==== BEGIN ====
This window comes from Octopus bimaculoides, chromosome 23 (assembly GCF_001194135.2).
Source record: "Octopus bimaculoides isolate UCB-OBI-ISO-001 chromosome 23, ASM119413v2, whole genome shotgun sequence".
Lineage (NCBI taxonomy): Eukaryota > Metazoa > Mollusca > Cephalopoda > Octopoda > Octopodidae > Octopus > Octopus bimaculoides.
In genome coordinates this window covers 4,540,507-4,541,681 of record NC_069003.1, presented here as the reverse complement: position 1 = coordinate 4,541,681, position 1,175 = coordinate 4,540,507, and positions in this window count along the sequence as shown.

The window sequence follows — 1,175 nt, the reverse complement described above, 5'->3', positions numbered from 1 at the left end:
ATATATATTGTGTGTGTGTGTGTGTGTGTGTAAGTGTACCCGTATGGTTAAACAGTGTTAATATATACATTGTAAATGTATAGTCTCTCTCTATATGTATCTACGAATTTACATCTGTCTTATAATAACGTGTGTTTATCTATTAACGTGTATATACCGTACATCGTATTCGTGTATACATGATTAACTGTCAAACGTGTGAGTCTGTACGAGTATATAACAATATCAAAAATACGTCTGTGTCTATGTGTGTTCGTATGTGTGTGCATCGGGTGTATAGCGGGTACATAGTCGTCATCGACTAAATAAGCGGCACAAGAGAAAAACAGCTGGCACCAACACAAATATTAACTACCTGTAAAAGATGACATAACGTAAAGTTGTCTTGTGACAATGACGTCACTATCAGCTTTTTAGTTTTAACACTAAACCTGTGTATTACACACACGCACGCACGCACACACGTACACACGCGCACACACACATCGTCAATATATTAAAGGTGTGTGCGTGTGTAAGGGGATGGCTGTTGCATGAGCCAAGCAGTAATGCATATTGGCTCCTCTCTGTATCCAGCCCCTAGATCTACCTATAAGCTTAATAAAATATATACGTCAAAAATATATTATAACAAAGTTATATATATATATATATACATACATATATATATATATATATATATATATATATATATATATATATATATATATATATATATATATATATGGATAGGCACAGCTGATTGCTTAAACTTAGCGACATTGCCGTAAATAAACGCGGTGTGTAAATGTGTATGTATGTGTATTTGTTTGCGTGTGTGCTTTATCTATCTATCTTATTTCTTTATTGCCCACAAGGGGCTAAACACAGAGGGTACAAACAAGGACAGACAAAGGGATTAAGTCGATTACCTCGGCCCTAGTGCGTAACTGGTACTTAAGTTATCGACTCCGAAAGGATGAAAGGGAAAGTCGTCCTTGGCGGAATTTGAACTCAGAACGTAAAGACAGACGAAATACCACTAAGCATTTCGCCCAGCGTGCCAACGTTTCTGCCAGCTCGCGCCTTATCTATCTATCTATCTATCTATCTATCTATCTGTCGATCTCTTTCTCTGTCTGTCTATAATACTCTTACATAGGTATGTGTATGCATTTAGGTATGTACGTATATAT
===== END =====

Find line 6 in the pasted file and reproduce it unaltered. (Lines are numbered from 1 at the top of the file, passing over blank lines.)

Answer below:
ATATATATTGTGTGTGTGTGTGTGTGTGTGTAAGTGTACCCGTATGGTTAAACAGTGTTAATATATACATTGTAAATGTATAGTCTCTCTCTATATGTATCTACGAATTTACATCTGTCTTATAATAACGTGTGTTTATCTATTAACGTGTATATACCGTACATCGTATTCGTGTATACATGATTAACTGTCAAACGTGTGAGTCTGTACGAGTATATAACAATATCAAAAATACGTCTGTGTCTATGTGTGTTCGTATGTGTGTGCATCGGGTGTATAGCGGGTACATAGTCGTCATCGACTAAATAAGCGGCACAAGAGAAAAACAGCTGGCACCAACACAAATATTAACTACCTGTAAAAGATGACATAACGTAAAGTTGTCTTGTGACAATGACGTCACTATCAGCTTTTTAGTTTTAACACTAAACCTGTGTATTACACACACGCACGCACGCACACACGTACACACGCGCACACACACATCGTCAATATATTAAAGGTGTGTGCGTGTGTAAGGGGATGGCTGTTGCATGAGCCAAGCAGTAATGCATATTGGCTCCTCTCTGTATCCAGCCCCTAGATCTACCTATAAGCTTAATAAAATATATACGTCAAAAATATATTATAACAAAGTTATATATATATATATATACATACATATATATATATATATATATATATATATATATATATATATATATATATATATATATATATATATATGGATAGGCACAGCTGATTGCTTAAACTTAGCGACATTGCCGTAAATAAACGCGGTGTGTAAATGTGTATGTATGTGTATTTGTTTGCGTGTGTGCTTTATCTATCTATCTTATTTCTTTATTGCCCACAAGGGGCTAAACACAGAGGGTACAAACAAGGACAGACAAAGGGATTAAGTCGATTACCTCGGCCCTAGTGCGTAACTGGTACTTAAGTTATCGACTCCGAAAGGATGAAAGGGAAAGTCGTCCTTGGCGGAATTTGAACTCAGAACGTAAAGACAGACGAAATACCACTAAGCATTTCGCCCAGCGTGCCAACGTTTCTGCCAGCTCGCGCCTTATCTATCTATCTATCTATCTATCTATCTATCTGTCGATCTCTTTCTCTGTCTGTCTATAATACTCTTACATAGGTATGTGTATGCATTTAGGTATGTACGTATATAT